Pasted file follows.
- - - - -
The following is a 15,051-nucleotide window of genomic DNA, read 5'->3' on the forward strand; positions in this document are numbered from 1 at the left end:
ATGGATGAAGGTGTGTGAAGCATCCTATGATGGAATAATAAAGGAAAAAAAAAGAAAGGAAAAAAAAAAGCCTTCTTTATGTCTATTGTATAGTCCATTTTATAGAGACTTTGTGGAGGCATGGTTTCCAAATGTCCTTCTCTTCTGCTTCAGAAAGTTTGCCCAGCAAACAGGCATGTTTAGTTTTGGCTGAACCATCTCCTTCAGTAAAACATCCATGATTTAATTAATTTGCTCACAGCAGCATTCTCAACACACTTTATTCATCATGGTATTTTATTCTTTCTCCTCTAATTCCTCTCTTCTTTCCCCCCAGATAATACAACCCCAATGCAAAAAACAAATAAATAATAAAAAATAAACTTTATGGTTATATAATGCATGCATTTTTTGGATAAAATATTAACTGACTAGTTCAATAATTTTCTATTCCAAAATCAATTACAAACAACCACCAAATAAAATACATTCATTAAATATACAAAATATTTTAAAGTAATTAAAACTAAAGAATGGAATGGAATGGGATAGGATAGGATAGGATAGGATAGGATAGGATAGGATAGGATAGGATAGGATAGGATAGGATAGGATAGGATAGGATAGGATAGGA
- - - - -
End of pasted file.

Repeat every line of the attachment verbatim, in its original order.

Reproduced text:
The following is a 15,051-nucleotide window of genomic DNA, read 5'->3' on the forward strand; positions in this document are numbered from 1 at the left end:
ATGGATGAAGGTGTGTGAAGCATCCTATGATGGAATAATAAAGGAAAAAAAAAGAAAGGAAAAAAAAAAGCCTTCTTTATGTCTATTGTATAGTCCATTTTATAGAGACTTTGTGGAGGCATGGTTTCCAAATGTCCTTCTCTTCTGCTTCAGAAAGTTTGCCCAGCAAACAGGCATGTTTAGTTTTGGCTGAACCATCTCCTTCAGTAAAACATCCATGATTTAATTAATTTGCTCACAGCAGCATTCTCAACACACTTTATTCATCATGGTATTTTATTCTTTCTCCTCTAATTCCTCTCTTCTTTCCCCCCAGATAATACAACCCCAATGCAAAAAACAAATAAATAATAAAAAATAAACTTTATGGTTATATAATGCATGCATTTTTTGGATAAAATATTAACTGACTAGTTCAATAATTTTCTATTCCAAAATCAATTACAAACAACCACCAAATAAAATACATTCATTAAATATACAAAATATTTTAAAGTAATTAAAACTAAAGAATGGAATGGAATGGGATAGGATAGGATAGGATAGGATAGGATAGGATAGGATAGGATAGGATAGGATAGGATAGGATAGGATAGGATAGGATAGGATAGGA